Archive for August, 2014

August 31, 2014

Lao Activist Defies Authorities And Builds Home on Disputed Land

Lao Activist Defies Authorities And Builds Home on Disputed Land


Click on the link to get more news and video from original source:

Undeterred by a three-month detention and defying warnings from the authorities, a Lao activist is refusing to vacate land she had occupied for years and which has been identified for a government road expansion project.

Ms. Sivanxay Phommarath

Sivanxay Phommarath said she has begun construction of her house on the contentious plot of land in Khammouane province’s Nhommalath district despite being notified by the government that the area would have to be vacated for expansion of a road near the Nam Theun 2—the country’s largest hydroelectric dam.

Sivanxay, who was detained in 2012 after leading efforts to discuss adequate compensation for villagers affected by the road project, said she will not vacate her land unless the government gives her a comparable plot on which to build a home or a shop to support her family.

Most of her neighbors who have “good connections” with the authorities have left the area after receiving alternative plots of land and financial compensation, she said.

Sivanxay told RFA’s Lao Service that since her release from detention in February last year, the government has yet to respond to her demand, so she decided to build a new home in defiance of an official announcement that the adjacent road would be expanded by 25 meters (80 feet).

“I am building a new house on the lot because the hut I currently live in [often becomes] flooded,” she said, adding that she decided to build close to the road so that she can also run a small shop, despite the fact that the structure lies within the zone earmarked in 2012 for the road project.

“I am still confident that this land is mine because I pay property taxes every year. If I am asked to leave again, I will do so as long as I am compensated according to my previous demand.”

All of the area’s other residents have accepted compensation offers from the government and either moved or say they are ready to do so when the project begins, according to local officials.

It is unclear when the project will break ground, and it may have been stalled due to budget problems, residents say.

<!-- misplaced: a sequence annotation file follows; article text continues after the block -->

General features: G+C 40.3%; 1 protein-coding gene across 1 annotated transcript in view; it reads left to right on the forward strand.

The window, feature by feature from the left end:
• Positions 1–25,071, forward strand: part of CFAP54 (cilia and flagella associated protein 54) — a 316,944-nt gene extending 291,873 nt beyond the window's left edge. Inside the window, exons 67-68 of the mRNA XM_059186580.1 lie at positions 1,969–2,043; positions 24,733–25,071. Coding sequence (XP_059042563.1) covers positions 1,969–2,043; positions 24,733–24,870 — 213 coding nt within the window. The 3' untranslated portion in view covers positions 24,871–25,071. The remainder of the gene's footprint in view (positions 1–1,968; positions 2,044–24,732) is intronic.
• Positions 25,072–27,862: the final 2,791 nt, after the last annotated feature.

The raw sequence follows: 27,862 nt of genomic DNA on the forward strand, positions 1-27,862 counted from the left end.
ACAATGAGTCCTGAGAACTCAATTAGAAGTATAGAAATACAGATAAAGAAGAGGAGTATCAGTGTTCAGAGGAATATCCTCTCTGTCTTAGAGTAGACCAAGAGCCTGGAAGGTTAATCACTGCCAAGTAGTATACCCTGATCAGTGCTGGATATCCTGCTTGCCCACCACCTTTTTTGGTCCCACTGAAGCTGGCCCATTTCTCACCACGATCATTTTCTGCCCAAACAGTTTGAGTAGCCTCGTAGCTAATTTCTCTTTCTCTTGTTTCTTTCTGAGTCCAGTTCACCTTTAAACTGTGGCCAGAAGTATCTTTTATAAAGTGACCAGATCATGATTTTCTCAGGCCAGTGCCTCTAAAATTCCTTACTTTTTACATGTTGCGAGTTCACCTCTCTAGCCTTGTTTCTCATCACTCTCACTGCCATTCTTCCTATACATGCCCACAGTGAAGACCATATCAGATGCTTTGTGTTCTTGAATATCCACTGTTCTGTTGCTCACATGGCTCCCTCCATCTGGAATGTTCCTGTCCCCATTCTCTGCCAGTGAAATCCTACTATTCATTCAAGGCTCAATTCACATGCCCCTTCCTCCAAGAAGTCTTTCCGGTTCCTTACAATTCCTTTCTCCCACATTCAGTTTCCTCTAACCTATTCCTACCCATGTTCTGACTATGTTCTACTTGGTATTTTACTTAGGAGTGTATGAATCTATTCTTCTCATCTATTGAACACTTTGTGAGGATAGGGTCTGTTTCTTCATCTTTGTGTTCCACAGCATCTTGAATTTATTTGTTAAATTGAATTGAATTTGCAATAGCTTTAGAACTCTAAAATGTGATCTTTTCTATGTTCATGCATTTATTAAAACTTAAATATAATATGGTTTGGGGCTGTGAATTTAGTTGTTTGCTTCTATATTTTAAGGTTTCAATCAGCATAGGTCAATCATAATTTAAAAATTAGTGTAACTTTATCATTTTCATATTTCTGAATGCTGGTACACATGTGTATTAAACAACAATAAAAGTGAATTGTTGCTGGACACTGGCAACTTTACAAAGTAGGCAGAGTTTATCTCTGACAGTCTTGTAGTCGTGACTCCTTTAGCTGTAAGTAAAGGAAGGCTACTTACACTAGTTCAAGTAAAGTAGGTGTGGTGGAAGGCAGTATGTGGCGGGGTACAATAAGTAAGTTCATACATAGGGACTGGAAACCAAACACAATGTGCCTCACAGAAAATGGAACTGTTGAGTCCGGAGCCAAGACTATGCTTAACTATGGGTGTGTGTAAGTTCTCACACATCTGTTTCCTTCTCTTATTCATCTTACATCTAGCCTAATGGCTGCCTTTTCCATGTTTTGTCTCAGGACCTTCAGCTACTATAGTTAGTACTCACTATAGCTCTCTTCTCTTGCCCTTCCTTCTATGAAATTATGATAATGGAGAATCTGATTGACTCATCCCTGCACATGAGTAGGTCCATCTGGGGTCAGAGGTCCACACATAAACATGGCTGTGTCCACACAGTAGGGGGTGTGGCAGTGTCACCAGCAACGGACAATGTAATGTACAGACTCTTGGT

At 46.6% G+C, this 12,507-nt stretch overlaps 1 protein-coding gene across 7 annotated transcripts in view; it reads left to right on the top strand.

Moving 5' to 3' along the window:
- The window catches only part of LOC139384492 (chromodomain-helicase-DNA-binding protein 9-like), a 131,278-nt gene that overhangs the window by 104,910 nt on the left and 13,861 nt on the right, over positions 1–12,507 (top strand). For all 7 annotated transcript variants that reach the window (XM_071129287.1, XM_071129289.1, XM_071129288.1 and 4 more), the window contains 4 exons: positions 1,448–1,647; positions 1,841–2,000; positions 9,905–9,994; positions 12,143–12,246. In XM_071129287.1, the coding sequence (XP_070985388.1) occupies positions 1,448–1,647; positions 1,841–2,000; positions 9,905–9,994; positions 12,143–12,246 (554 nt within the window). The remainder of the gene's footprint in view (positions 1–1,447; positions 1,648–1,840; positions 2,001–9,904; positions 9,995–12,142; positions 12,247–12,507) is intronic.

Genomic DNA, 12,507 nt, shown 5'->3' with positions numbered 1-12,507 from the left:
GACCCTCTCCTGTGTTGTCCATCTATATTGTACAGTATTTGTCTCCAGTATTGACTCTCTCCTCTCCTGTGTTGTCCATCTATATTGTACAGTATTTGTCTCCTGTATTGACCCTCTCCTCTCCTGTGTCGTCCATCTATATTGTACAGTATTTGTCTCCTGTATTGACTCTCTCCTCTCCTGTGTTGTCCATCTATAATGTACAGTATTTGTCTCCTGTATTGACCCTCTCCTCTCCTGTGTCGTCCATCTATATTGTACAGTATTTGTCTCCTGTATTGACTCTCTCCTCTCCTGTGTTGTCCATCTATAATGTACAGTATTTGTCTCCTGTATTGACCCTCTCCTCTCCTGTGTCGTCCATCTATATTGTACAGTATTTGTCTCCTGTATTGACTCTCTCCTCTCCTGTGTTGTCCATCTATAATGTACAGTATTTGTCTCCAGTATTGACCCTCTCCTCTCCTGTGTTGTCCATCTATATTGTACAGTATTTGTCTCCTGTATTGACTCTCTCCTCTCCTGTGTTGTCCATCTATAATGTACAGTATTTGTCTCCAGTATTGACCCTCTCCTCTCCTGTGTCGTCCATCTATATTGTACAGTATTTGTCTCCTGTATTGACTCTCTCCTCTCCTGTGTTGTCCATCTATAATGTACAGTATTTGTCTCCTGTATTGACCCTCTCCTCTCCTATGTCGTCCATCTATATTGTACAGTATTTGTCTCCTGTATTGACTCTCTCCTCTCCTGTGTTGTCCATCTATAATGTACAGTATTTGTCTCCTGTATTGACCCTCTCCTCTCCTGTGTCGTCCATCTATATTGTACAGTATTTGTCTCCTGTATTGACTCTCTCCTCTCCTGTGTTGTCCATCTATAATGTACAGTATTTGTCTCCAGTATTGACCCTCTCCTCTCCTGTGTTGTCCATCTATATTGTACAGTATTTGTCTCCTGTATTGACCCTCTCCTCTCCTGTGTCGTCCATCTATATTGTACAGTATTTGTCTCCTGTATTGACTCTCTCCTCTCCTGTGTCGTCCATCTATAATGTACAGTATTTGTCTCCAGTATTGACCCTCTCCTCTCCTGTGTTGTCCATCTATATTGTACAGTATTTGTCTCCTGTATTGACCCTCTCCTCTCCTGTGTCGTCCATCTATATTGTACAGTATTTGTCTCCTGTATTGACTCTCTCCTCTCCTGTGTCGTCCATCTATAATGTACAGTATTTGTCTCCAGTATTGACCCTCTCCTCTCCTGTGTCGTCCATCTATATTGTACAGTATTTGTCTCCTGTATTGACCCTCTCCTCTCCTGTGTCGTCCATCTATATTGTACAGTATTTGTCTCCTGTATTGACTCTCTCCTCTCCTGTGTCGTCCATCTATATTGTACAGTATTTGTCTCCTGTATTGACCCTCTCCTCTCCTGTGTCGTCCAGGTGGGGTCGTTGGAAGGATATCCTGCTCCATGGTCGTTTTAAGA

Sivanxay said she is confident the authorities are aware that she is building her new home within the project zone “because they drive to work past my house every day.”

She said no one from the local government has spoken to her about taking down the structure, other than to warn her that it is being built too close to the road and needs to be situated more than 25 meters away.

A Nhommalath official told RFA recently that the majority of villagers in the area had already moved and that those who hadn’t were “prepared to move as soon as authorities ask,” except for Sivanxay.

Speaking on condition of anonymity, the official said that if Sivanxay refuses to vacate she will lose 25 meters of her land to the road project, and that the remaining plot would provide her, her husband, and their two-year-old child with little room to live.

But Sivanxay said she will hold out because she has not been promised anything better as part of a relocation package.

“Yes, many villagers have moved because they have good connections with the authorities, so they have received good compensation and land,” she said.

“But me? I don’t have a good relationship with the officials, so I won’t get anything as good.”

Seeking compensation

Authorities released Phommarath from detention after she paid a 700,000 kip (U.S. $88) fine and promised that she and her husband Soukphaouane Phommarath would refrain from taking part in any “unlawful” actions.

Sivanxay was detained in October 2012 after she led more than 20 people from Nhommalath district to meet with an unknown person in Savannakhet province the group believed would help them get better compensation for land being taken over by the road expansion.

After finding no one at the planned meeting spot—on a bridge over the Mekong River on the Thai-Lao border—the villagers returned home to Nhommalath but were taken into custody for questioning from authorities on the reason for their trip.